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Women at the Fore in Day Laborer Movement

Tuesday, 28 February 2012 09:39 By Sarahi Uribe, New America Media | Report

When I first went to a day laborer corner to offer training about wage theft, some people looked at me like I was out of place. After all, I was the only woman in a crowd of a hundred day laborers who looked for work every day in our nation’s capitol.

But the truth is that I’m one of many women who proudly participate in the day laborer movement for worker and human rights. I organize among day laborers because both my parents were immigrant workers who faced similar struggles. While the majority of day laborers are men, women play a vital role as both laborers and organizers.

Last week hundreds of day laborer leaders and organizers came to Los Angeles to celebrate the National Day Laborer Organizing Network’s 10 year anniversary under the banner of “On the Road to Justice: Ni Un Paso Atrás” (Not one Step Back). And indeed we have come a long way.

During the conference we learned that the Supreme Court would uphold day laborers’ fundamental right to look for work in public sidewalks across this country—the culmination of a twenty year struggle that was waged in the courts and in the streets against the anti-immigrant forces who seek to criminalize our very existence.

We’ve also come a long way in our work towards gender justice within our movement. Ten years ago women within the movement -- day laborers as well as organizers -- began talking about the discrimination they experienced in the day laborer corners and in the worker centers. Those conversations gave way to the first gender equality trainings in worker centers across the country and eventually a gender policy: “Ni Mas, Ni Menos” (Neither More, Nor Less) as it asserts on posters that hang in many worker centers today.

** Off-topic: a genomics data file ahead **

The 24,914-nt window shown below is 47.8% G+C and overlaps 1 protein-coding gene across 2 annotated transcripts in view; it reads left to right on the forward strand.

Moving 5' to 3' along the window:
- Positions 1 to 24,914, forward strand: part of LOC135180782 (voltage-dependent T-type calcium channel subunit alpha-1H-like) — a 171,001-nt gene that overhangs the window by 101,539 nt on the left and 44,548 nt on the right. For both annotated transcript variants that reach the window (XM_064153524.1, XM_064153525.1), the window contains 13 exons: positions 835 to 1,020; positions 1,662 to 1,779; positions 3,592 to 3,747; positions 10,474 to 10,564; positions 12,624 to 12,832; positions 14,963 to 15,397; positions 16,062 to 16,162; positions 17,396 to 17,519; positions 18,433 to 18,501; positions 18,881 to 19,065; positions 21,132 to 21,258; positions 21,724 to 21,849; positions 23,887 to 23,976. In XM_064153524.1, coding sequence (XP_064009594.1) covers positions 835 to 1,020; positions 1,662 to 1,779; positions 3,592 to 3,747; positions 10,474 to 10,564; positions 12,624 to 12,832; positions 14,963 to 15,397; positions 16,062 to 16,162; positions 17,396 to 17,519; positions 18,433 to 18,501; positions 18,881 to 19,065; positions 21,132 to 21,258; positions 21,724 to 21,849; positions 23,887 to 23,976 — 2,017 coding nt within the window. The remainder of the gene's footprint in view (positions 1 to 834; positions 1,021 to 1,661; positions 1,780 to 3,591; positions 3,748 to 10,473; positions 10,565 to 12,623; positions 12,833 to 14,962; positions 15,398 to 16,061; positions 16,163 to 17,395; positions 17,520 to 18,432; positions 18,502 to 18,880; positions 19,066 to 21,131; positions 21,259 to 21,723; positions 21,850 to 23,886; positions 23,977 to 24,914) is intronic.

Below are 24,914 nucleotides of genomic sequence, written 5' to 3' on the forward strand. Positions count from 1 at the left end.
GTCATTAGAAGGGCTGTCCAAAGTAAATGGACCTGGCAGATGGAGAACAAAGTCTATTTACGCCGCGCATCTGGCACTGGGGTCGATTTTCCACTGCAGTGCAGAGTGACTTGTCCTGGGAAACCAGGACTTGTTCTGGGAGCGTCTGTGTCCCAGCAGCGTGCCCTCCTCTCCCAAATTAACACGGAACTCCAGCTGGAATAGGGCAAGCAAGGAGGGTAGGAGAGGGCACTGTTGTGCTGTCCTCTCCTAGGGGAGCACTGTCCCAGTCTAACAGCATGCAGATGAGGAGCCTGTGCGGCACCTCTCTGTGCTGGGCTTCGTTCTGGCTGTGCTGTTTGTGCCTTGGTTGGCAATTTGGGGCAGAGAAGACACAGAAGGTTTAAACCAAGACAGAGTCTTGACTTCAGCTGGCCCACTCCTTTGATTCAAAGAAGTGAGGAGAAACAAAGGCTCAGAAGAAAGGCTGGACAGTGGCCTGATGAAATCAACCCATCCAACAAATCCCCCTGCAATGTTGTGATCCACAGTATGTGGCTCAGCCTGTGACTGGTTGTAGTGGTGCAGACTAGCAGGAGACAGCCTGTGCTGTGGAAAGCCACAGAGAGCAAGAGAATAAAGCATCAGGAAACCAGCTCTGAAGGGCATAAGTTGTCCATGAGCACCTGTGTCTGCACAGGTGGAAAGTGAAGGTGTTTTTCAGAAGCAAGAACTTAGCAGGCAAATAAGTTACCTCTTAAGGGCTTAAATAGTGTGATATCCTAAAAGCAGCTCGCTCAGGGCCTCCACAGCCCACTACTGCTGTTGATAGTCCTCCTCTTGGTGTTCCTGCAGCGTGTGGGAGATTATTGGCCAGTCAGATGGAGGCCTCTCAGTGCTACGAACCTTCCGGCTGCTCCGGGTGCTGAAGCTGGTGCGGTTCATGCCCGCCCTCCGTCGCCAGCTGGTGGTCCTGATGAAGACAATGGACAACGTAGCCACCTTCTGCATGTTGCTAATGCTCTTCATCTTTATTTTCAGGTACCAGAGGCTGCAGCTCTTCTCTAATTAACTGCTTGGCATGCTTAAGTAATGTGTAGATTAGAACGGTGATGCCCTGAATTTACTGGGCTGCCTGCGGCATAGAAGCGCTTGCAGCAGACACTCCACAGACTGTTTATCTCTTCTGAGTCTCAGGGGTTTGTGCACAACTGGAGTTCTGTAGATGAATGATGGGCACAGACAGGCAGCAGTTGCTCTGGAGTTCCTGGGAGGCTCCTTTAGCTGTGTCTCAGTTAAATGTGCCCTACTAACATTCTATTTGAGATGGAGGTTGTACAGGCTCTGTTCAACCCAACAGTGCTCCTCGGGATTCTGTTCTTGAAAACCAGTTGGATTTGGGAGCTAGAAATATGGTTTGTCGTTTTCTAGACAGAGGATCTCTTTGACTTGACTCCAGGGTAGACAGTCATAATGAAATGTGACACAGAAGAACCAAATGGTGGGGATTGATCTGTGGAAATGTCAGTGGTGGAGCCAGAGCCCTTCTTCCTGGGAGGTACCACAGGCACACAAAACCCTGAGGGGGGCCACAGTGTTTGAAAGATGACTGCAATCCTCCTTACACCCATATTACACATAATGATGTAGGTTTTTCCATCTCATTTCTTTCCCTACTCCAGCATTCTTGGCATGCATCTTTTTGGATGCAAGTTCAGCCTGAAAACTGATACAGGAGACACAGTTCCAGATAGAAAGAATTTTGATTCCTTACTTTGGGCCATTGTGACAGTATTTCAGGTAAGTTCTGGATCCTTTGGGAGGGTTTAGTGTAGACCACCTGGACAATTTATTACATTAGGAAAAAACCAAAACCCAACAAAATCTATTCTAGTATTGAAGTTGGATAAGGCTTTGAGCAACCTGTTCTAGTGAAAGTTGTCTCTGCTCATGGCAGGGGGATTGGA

Last week, as in past national conventions, we conducted gender justice trainings for all members, we elected a board of directors that ensured 50 percent female representation, held the women’s caucus and for the first time in our history an LGBTQ caucus, marking the event with a new poster that reads: “Everyone has the right to live, love, and work no matter where they’re from or who they’re with.”

As deportations have reached unprecedented numbers, our view on gender justice has expanded to include the ways that immigration enforcement policies disproportionately impact women and children. At the conference we heard the testimony of Isaura Garcia, who held back tears when recounting how her call to the Los Angeles police after being beaten by her partner, led to her wrongful arrest, detention, and threat of deportation as a result of the so-called “Secure Communities” program.

We heard women describe horrific stories of being forced to give birth in chains and shackles in immigration detention. Women whose hands and legs are so tightly chained to a bed that they can’t even stand to use the bathroom. The suffering women face due to immigration enforcement, the abuse and sexual assault in jails, the trauma of separation of their children and loss of parental rights make it clear to us that the United States’ deportation policies and programs such as “Secure Communities” constitute violence against women.

Faced with an immigration system that further victimizes women, we’ve launched with our close friends at the National Domestic Worker Alliance a campaign called WeBelongTogether.org to bring the women’s movement to stand with immigrant women. We’ve lifted the voices of women, mothers, and children especially in states like Georgia, Arizona, and Alabama and will continue to do so this year as the devastating effects of the Obama Administration’s “Secure Communities” and unjust laws spread.

Women are at the center of leading the immigrant rights movement today as labor leaders, mothers, daughters, and students. Women like Isaura who stand against Sheriff Baca’s deportation programs in Los Angeles, women within our movement who advance gender equality, and women who speak the truth in the face of deportation.

We are organizing on street corners, within our institutions, and within our own families to set this country on the road to justice. Together, we will defend and advance our rights as women, as workers, and as human beings, ni un paso atrás.